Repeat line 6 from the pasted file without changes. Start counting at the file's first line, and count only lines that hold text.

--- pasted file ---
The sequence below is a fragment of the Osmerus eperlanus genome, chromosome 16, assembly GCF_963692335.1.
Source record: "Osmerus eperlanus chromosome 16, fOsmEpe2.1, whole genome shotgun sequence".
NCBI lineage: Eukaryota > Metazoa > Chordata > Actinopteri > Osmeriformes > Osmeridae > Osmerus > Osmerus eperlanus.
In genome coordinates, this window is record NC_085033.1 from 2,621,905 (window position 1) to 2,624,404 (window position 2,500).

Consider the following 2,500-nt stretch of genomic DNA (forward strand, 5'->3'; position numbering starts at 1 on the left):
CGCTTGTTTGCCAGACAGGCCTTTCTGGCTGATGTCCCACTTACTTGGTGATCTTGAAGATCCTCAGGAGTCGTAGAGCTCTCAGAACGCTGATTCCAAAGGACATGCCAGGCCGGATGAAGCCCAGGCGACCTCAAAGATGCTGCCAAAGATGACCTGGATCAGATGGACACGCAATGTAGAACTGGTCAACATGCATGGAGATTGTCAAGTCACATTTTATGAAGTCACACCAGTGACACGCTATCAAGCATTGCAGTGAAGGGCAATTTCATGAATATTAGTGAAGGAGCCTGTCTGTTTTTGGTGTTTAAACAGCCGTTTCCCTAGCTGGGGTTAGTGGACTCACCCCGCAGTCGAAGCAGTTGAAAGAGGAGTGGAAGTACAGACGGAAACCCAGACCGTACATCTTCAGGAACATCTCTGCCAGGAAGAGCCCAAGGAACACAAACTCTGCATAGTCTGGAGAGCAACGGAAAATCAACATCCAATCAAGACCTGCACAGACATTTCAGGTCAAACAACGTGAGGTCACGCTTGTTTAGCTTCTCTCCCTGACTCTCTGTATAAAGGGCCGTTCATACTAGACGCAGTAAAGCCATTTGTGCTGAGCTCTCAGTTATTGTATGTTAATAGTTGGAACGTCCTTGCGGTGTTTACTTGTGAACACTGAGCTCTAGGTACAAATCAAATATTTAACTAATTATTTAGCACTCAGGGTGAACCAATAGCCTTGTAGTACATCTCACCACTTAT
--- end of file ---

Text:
CGCTTGTTTGCCAGACAGGCCTTTCTGGCTGATGTCCCACTTACTTGGTGATCTTGAAGATCCTCAGGAGTCGTAGAGCTCTCAGAACGCTGATTCCAAAGGACATGCCAGGCCGGATGAAGCCCAGGCGACCTCAAAGATGCTGCCAAAGATGACCTGGATCAGATGGACACGCAATGTAGAACTGGTCAACATGCATGGAGATTGTCAAGTCACATTTTATGAAGTCACACCAGTGACACGCTATCAAGCATTGCAGTGAAGGGCAATTTCATGAATATTAGTGAAGGAGCCTGTCTGTTTTTGGTGTTTAAACAGCCGTTTCCCTAGCTGGGGTTAGTGGACTCACCCCGCAGTCGAAGCAGTTGAAAGAGGAGTGGAAGTACAGACGGAAACCCAGACCGTACATCTTCAGGAACATCTCTGCCAGGAAGAGCCCAAGGAACACAAACTCTGCATAGTCTGGAGAGCAACGGAAAATCAACATCCAATCAAGACCTGCACAGACATTTCAGGTCAAACAACGTGAGGTCACGCTTGTTTAGCTTCTCTCCCTGACTCTCTGTATAAAGGGCCGTTCATACTAGACGCAGTAAAGCCATTTGTGCTGAGCTCTCAGTTATTGTATGTTAATAGTTGGAACGTCCTTGCGGTGTTTACTTGTGAACACTGAGCTCTAGGTACAAATCAAATATTTAACTAATTATTTAGCACTCAGGGTGAACCAATAGCCTTGTAGTACATCTCACCACTTAT